Source: Human Rights Commission
Co-hosting the FIFA Women World Cup 2023 in New Zealand is a fantastic opportunity to deliver an exceptional sporting event that embodies inclusion, respect, equality and fairness, and promotes human rights, says the Human Rights Commission.
“We warmly congratulate the New Zealand FWWC organisers and look forward to working with them to help bring their commitments to life,” says Chief Human Rights Commissioner Paul Hunt.
“The Commission is delighted to be named among the organisations that the organisers will seek to partner with for maximum impact on human rights issues.”
The successful bid document sets out explicit commitments to engage with communities and stakeholders on topics such as human rights, anti-discrimination, accessibility and environmental protection.
Disability Rights Commissioner Paula Tesoriero says international sporting events are important platforms for showcasing the principles of inclusion, fairness, and equality in action, on and off the field.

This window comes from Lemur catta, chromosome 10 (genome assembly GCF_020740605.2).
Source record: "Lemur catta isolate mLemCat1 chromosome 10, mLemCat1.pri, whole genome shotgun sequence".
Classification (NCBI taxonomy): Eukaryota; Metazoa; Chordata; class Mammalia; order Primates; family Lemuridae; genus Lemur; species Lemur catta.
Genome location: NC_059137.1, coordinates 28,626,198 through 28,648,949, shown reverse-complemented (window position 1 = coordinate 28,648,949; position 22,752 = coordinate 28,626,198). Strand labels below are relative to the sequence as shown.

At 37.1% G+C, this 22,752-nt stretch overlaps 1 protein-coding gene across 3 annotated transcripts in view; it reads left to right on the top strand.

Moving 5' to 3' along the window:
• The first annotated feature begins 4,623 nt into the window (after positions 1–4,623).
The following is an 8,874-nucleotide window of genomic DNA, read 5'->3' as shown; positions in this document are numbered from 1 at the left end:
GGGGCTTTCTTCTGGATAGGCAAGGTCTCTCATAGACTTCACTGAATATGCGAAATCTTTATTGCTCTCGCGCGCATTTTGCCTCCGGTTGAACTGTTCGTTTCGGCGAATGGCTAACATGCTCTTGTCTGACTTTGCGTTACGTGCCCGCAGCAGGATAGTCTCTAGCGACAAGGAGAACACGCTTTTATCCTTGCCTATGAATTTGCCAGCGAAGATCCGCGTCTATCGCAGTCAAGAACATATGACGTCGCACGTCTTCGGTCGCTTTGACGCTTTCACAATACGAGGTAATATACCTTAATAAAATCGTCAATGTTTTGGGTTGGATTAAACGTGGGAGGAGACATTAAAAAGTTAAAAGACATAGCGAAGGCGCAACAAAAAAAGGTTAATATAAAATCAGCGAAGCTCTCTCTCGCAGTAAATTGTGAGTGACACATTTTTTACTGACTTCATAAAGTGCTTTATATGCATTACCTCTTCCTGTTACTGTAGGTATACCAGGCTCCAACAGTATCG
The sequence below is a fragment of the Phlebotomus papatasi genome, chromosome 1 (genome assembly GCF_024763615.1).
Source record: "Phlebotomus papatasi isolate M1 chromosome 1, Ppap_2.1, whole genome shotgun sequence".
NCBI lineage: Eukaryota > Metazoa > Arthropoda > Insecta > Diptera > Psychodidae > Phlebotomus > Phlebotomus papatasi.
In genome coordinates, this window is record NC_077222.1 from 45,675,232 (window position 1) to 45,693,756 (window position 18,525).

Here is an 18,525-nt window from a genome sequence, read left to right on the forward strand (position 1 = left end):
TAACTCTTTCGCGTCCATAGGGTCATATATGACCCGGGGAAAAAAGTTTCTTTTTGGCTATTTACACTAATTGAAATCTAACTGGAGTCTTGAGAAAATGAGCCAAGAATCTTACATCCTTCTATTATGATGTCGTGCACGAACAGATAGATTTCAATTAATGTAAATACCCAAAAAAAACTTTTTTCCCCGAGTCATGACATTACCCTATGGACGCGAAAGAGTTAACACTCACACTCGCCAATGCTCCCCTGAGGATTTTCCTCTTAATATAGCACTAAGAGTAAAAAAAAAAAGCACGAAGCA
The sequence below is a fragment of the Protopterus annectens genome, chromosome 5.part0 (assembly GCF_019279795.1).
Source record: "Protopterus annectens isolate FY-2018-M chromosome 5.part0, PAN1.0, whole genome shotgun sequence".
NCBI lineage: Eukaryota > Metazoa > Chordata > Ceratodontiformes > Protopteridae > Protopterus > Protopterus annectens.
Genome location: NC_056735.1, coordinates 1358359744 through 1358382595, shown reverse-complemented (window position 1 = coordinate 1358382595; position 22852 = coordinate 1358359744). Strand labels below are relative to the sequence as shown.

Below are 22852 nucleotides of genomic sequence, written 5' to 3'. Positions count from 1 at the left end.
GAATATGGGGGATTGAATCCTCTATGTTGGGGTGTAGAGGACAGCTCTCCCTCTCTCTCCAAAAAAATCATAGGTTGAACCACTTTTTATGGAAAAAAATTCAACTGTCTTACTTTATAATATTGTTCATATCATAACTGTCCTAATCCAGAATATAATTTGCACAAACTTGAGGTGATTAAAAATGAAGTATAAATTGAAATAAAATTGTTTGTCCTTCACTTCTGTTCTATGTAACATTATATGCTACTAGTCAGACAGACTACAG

“We want to see support for the visibility and rights of indigenous people, people of colour, rainbow players and supporters, and disabled participants and fans.”
Ms Tesoriero says hosting this FIFA Women’s World Cup is also a chance to plan for a gold star accessible event in which all fans can enjoy a “barrier-free environment”.
Previous FWWC hosts have increased accessibility with solutions such as audio descriptions of matches, free headphones, easy access seating, and wheelchair lending services.
Ms Tesoriero says the Commission aims to support planning that ensures New Zealanders’ rights to housing, and decent pay for workers, are upheld during the event which will impact on demands for staff and accommodation in the host areas.
The Australian and New Zealand co-hosts have promised to promote international and community debate about the rights of women and girls, including access to sport, female-friendly sports infrastructure, equal pay, anti-discrimination issues and the breaking down of stereotypes.
Mr Hunt says it is great to see the organisers’ commitment to these issues and the promise to work with tangata whenua.
“We look forward to seeing the principles of Te Tiriti o Waitangi upheld throughout the event as part of the 2023 FWWC’s commitment to the United Nations Declaration on the Rights of Indigenous Peoples.”
Mr Hunt acknowledges the huge contribution former Chief Commissioner David Rutherford has made – and continues to make – in clarifying and advancing the close relationship between human rights and sport events.
“New Zealand is a world leader in recognising the connections between human rights and sports, and this presents another significant opportunity to influence nationally and globally.”